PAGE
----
Each year, more than 28,000 medical professionals from 30 countries receive state-of-the-art, hands-on education and medical simulation inside a nondescript office building located in the Memphis Medical District.
The Medical Education and Research Institute is a medical teaching, training school, bioskills lab located at 44 S. Cleveland St.
MERI, as the institute is known, was established in 1994 by Memphis neurosurgeon Kevin T. Foley, the inventor of many medical devices and several inventions that have advanced the field of minimally invasive spine surgery.
Thanks to its unique ability to offer both patient simulators and anatomic specimens, MERI provides operating room training experience in which medical professionals learn about new techniques, technologies and devices.
The specimens are procured by its partner, Genesis Legacy Whole Body Donation Foundation, a non-transplant anatomic donation organization that shares space with MERI.
“It’s a symbiotic relationship; one would not exist without the other,” said Robin Bozarth, Genesis manager. “You have the bio-skills facility, then the donation program, which supports that hands-on education and training.
“Our community in our own backyard is pretty unaware we exist, which is why we’re working diligently right now to spread awareness of the program in all 18 states in which we take donors, but especially in the Mid-South.”
Genesis receives 80 to 100 donor bodies per month, and most donations stem from word of mouth.
“The CDC classified COVID-19 as a transmissible virus that would exclude a donor at the time of death if they died from COVID or COVID complications within a period of 14 to 28 days,” Bozarth said. “Now, that’s down to a 14-day period as COVID has really dissipated.
“We had to adapt and overcome that in order to achieve our mission while at the same time being compliant with CDC and local guidelines,” Bozarth said. “For five weeks, from March to May of 2020, we had to turn every donor away, and that was heartbreaking.”
Individuals can become donors through pre-registration — also called first consent — in which the donor registers himself or herself. Genesis has more than 17,000 pre-registered donors.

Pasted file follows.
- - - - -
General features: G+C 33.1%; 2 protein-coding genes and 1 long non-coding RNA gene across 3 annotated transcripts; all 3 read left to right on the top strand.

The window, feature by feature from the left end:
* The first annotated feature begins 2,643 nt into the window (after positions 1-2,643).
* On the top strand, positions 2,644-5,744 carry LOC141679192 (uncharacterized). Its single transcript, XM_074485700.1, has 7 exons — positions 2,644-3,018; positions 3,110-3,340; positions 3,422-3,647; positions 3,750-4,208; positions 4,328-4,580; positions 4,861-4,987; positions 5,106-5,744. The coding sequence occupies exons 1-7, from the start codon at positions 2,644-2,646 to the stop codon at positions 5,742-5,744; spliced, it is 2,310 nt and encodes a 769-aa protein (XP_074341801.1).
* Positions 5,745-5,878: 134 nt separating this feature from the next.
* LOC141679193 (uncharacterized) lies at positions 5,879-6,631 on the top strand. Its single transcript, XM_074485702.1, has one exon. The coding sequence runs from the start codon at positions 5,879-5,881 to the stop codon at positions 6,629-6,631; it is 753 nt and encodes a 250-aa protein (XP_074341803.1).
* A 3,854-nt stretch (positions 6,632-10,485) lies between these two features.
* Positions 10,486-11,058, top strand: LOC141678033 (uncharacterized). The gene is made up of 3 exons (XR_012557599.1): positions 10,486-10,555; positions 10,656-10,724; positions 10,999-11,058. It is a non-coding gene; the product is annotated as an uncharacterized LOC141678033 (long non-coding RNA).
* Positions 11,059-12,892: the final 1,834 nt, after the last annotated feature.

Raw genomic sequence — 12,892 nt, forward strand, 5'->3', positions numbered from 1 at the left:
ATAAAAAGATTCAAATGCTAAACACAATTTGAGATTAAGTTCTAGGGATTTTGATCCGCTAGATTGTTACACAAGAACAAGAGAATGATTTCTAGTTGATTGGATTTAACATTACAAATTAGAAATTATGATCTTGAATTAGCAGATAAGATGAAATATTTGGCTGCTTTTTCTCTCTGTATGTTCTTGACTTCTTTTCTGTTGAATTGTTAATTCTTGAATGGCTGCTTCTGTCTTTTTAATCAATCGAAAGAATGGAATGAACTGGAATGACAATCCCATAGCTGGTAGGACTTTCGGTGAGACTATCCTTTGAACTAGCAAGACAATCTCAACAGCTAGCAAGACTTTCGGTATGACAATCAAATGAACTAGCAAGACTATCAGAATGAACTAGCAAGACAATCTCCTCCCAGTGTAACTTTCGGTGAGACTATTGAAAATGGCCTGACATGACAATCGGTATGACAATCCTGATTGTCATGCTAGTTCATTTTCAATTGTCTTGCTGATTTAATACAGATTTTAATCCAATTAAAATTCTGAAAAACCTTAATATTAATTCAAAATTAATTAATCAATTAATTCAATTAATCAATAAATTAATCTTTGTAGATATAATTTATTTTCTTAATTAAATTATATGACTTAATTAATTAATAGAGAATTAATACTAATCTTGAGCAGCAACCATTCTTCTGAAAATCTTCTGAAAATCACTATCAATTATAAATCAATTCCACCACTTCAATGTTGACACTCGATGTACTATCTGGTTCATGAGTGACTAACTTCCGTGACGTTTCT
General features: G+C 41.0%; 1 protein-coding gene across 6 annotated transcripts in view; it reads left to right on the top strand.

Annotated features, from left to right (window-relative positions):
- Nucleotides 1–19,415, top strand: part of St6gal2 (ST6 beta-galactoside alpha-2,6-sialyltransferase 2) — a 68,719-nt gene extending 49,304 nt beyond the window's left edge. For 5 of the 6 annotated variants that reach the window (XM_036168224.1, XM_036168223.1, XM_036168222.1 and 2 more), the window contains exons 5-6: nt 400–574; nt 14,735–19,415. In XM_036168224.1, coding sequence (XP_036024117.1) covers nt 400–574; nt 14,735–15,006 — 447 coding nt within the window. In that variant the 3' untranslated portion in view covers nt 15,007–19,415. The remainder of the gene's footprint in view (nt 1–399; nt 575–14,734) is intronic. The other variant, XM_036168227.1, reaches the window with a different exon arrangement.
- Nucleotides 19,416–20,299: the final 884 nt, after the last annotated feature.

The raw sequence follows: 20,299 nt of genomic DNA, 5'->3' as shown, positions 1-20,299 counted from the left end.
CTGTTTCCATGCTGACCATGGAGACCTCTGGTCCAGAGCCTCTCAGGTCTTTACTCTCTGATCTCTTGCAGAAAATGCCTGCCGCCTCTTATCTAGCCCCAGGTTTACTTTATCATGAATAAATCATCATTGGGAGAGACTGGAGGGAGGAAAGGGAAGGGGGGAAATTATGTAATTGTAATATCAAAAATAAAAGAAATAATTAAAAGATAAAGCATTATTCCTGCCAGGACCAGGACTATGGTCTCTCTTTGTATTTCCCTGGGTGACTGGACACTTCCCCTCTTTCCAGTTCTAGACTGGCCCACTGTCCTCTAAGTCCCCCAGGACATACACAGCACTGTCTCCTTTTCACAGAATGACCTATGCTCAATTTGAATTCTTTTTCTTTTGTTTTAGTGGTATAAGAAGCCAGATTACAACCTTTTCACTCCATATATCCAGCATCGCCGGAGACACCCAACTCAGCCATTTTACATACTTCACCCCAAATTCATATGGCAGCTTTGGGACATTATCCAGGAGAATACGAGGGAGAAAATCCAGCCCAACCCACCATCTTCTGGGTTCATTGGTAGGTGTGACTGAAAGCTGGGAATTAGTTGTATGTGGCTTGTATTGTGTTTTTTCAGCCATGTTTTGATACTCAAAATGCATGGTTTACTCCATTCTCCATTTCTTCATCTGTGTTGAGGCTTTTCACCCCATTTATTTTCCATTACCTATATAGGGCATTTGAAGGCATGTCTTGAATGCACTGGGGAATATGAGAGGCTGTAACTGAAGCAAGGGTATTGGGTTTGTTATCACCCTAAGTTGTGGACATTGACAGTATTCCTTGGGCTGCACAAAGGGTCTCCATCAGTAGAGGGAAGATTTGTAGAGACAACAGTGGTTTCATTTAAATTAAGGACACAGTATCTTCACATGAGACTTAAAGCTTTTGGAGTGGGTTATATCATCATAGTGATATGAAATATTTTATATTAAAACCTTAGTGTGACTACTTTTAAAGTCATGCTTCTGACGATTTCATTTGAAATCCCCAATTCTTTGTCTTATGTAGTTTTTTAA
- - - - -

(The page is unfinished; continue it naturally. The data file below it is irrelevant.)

Whole body donation can also occur through a donor’s legal next of kin or an authorizing party who has disposition rights at the time of death.
Unlike many organizations that charge for costs associated with transportation, embalming or the return of cremated remains, Genesis accepts donations at no cost to the donor family.
They also provide the donor family with a research letter detailing how their loved one’s donation helped further medical education and research.
Genesis uses many tactics to reach prospective donors and donor families, including conventions for hospices, funeral homes, church groups, coroner’s meetings and health care trade shows. They also enlist pre-registered donors to speak in their communities.
“We support a lot of local community outreach to help spread that awareness of whole body donation,” Bozarth said. “We work with Memphis Police Department, Memphis Fire Department, local EMS, and we work closely with University of Tennessee Health Science Center to train their residents, nurse practitioners and forensic nurses. We’ve been in business for 28 years, but only in the last five to six have we started pushing with outreach and awareness as far as social media and other avenues.”
In addition to emphasizing the importance of whole body donation, the partners continue to educate the community about the positive impact of medical education on patient care.
For example, if a surgeon learns how to perform a knee replacement at MERI, that surgeon will harness that skill throughout his or her career to alleviate pain and improve mobility and quality of life for numerous patients.
”Unless you’re part of the medical community and acquainted with medical research and development, the MERI is unknown,” said Tony Bernil, Operations and Development manager at MERI. “Memphis is under-appreciated in terms of its importance in the medical world, from medical research and development to study opportunities.”
Chris Bond, an employee of a local medical device company, first visited MERI to attend a training class for surgeons in 1996. Since then, he has continued his involvement with the institute’s educational programs.
“At MERI, doctors have the opportunity to learn new techniques and solutions for procedures by actually doing the procedures,” he said. “As innovation in patient care quickly grows, opportunities to learn new techniques allow doctors to treat their patients with the best care available.”
When Bond’s father died several years ago, he donated his remains to the Genesis Foundation to support medical education and scientific development.
“The team at the Genesis Foundation was supportive and comforting in our time of loss while making the donation seamless for our family,” Bond said. “The level of respect and appreciation that MERI and the Genesis Foundation give to the donors and families is outstanding.”